The Press Newspaper

Toledo, Ohio & Lake Erie

The Press Newspaper

The Press Newspaper

A state regulator has postponed a vote that could determine whether or not FirstEnergy customers will receive millions of dollars in rebates of renewable energy credit overcharges.

The Public Utilities Commission of Ohio had been scheduled to hear the case July 31 but delayed it until Aug. 7. The delay was needed to “fine tune” an order that will decide if FirstEnergy overpaid for renewable energy credits and passed the overcharges on to customers, PUCO Chairman Todd Snitchler told the Associated Press.

The Natural Resources Defense Council estimates the overpayments could total as much as $96 million to $126 million.

American Electric Power – Ohio, a competitor of FirstEnergy, the Ohio Consumers’ Counsel and several environmental organizations are intervening in the case, arguing that FirstEnergy inflated the value of renewable energy credits it sold in the electric market.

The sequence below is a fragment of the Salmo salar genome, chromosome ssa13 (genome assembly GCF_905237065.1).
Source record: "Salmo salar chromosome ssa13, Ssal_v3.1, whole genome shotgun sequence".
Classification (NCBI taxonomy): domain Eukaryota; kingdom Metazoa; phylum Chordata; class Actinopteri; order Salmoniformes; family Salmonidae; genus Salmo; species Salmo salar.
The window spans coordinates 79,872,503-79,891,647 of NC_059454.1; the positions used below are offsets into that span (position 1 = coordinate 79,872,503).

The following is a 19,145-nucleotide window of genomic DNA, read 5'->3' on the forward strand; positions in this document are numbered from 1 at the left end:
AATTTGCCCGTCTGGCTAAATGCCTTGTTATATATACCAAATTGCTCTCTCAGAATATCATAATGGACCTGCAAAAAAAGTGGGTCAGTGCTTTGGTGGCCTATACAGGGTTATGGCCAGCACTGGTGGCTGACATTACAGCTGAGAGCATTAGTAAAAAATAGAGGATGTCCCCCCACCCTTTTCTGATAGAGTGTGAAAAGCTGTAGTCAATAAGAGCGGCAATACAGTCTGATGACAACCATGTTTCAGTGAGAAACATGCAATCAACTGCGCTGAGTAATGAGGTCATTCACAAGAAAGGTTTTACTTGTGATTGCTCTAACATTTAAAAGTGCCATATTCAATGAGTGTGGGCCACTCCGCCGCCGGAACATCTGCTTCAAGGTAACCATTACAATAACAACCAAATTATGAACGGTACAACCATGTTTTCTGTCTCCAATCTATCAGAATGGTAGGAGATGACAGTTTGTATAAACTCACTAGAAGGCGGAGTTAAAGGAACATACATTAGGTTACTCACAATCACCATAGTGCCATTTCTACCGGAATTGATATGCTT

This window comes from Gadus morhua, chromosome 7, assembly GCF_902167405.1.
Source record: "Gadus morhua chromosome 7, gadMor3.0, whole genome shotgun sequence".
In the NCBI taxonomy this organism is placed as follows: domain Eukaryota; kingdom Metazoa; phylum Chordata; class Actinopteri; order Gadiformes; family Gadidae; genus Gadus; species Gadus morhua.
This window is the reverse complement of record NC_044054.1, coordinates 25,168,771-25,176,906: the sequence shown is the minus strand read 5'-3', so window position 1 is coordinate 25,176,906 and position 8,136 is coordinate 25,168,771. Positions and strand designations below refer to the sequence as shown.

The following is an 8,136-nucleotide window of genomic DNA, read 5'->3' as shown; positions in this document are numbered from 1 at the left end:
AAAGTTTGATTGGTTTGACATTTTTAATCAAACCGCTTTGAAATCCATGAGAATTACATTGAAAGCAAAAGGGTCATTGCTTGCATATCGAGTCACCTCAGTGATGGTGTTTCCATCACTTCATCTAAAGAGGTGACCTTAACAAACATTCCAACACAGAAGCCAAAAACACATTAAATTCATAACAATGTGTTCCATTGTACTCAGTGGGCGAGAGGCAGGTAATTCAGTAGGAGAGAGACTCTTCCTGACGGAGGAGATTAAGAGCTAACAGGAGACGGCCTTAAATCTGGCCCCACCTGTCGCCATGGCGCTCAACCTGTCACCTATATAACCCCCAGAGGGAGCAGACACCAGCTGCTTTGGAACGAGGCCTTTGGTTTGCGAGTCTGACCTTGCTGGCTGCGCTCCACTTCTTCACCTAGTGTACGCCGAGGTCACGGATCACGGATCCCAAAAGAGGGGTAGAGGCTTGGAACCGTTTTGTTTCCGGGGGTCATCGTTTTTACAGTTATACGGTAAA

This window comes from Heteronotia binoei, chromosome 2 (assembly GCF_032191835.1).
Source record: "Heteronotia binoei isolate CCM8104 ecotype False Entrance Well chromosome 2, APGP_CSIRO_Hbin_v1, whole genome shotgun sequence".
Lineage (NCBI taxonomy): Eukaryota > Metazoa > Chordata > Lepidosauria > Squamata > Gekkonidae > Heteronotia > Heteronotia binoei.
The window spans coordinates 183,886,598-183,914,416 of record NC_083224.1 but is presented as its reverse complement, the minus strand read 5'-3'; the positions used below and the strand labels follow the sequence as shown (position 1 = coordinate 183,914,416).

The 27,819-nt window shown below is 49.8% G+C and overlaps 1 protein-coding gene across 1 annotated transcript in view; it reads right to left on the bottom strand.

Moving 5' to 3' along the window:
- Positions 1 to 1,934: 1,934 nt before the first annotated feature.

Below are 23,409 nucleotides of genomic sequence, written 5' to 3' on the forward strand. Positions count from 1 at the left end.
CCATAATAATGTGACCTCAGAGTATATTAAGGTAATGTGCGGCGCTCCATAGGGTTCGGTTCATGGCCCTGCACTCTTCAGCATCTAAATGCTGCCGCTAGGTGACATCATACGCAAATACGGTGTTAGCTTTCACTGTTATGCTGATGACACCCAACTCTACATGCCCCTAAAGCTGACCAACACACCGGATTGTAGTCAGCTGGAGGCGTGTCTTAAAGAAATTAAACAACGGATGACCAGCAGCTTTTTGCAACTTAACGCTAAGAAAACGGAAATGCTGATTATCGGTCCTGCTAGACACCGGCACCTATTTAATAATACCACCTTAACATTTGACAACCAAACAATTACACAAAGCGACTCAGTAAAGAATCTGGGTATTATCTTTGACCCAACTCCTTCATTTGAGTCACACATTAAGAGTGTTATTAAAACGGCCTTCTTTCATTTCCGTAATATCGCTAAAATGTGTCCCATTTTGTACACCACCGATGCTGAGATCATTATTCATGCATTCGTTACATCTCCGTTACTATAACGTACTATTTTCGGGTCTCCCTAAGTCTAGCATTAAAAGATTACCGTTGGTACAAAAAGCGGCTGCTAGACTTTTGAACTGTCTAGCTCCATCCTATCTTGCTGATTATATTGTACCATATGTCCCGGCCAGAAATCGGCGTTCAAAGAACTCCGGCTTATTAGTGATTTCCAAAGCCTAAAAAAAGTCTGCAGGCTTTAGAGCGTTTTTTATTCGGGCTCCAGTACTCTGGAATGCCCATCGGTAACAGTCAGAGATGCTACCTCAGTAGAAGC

“By putting off the decision to vote on this case today (July 31), the PUCO is putting the interests of one utility before the interests of hundreds of thousand of electric customers who potentially paid way more on their utility bill than they should have,” said Brian Kaiser, Director of Green Jobs & Innovation for the Ohio Environmental Council.

He said portions of audit reports compiled by PUCO staff who investigated the overpayment case were blocked from the public and consumer advocates when FirstEnergy claimed dollar amounts that were paid are confidential.

In 2008, Ohio enacted legislation that restructures the advanced energy and renewable energy generation and procurement requirements for the state's electric distribution utilities and electric service companies - except municipal utilities and electric cooperatives.

Under the new standard, utilities must provide 25 percent of their retail electricity supply from alternative energy resources by 2025, with specific annual benchmarks for renewable and solar energy resources

The annual benchmark obligations may be met through the purchase of qualified renewable energy credits, which are defined as the environmental benefits associated with one megawatt hour of electricity generated by a renewable energy resource.